The safety of any camp depended on the vigilance of its warrior class. A guard would be enlisted to ride out from camp and patrol the surrounding area watchful of any sign of enemies, checking for game movements and making sure that horse herds were not permitted to drift too far off. Riding a sure-footed horse was essential to the survival of any Plains warrior.
The arrival of the horse in 1540 and the unprecedented power it presented forever altered tribal life. Soon, raiding horses was the dominant method through which Indian men could attain social recognition, advancement and wealth. In the midst of his watch, something out of place has caught this man’s eye; flushed birds, a swirl of dust or perhaps even a fleeting figure at the wood line. Who or what has entered his tribe’s domain?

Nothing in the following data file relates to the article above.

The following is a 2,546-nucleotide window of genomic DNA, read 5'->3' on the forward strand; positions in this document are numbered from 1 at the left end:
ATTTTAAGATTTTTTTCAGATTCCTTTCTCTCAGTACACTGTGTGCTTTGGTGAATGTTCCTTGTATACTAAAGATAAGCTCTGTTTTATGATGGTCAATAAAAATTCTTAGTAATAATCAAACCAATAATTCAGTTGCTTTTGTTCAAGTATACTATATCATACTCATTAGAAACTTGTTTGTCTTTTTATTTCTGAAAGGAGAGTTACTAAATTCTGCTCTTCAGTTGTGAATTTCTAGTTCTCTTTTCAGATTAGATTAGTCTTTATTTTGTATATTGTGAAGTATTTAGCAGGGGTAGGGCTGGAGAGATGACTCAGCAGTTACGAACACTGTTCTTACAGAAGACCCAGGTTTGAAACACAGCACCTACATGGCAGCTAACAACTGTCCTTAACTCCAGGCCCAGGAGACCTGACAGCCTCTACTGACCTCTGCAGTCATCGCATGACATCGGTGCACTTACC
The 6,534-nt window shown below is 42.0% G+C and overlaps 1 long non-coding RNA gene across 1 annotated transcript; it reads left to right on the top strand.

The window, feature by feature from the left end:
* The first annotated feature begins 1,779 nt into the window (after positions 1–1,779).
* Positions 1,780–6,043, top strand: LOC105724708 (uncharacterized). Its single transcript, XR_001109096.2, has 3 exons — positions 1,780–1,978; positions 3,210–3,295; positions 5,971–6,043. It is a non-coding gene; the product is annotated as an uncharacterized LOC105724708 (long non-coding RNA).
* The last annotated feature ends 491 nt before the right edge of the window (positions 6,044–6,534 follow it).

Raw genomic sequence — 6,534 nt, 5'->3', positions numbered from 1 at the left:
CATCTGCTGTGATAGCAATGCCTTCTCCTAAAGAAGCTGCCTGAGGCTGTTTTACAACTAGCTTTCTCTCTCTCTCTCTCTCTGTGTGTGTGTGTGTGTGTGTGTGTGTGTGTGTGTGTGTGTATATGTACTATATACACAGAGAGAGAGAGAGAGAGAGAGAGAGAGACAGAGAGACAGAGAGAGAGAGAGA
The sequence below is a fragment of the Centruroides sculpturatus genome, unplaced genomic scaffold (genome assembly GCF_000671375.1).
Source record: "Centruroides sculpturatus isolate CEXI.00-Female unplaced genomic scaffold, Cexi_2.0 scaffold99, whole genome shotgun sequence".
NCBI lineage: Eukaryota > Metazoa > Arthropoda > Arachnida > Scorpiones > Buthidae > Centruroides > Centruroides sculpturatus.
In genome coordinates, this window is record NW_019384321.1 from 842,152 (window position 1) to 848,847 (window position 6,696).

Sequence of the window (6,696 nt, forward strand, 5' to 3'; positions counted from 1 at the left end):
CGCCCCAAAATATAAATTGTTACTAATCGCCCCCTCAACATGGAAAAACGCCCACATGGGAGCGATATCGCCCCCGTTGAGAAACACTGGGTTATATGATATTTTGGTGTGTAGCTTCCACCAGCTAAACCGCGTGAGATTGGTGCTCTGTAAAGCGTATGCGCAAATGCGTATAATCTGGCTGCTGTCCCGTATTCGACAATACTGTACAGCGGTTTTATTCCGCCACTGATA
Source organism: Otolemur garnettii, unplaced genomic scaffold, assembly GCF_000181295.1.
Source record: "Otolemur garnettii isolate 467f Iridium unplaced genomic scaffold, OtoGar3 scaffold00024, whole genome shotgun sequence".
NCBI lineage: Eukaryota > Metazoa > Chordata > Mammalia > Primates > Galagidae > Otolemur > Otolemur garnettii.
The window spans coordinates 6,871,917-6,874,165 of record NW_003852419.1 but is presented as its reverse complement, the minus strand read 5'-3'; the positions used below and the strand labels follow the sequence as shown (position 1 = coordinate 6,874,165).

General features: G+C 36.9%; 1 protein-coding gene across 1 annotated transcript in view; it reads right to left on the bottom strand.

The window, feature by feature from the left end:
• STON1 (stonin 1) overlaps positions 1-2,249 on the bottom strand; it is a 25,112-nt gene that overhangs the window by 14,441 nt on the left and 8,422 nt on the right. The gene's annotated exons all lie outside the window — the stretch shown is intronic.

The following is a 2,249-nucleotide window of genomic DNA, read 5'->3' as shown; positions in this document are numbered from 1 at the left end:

The “Suspicious Sight” by Z.S. Liang is an elegant yet powerful portrait of Plains Indian life. It captures the serene beauty of the bond between a man, an animal and the land while intimating the potential danger of the unknown that lay just beyond our view in this tranquil scene.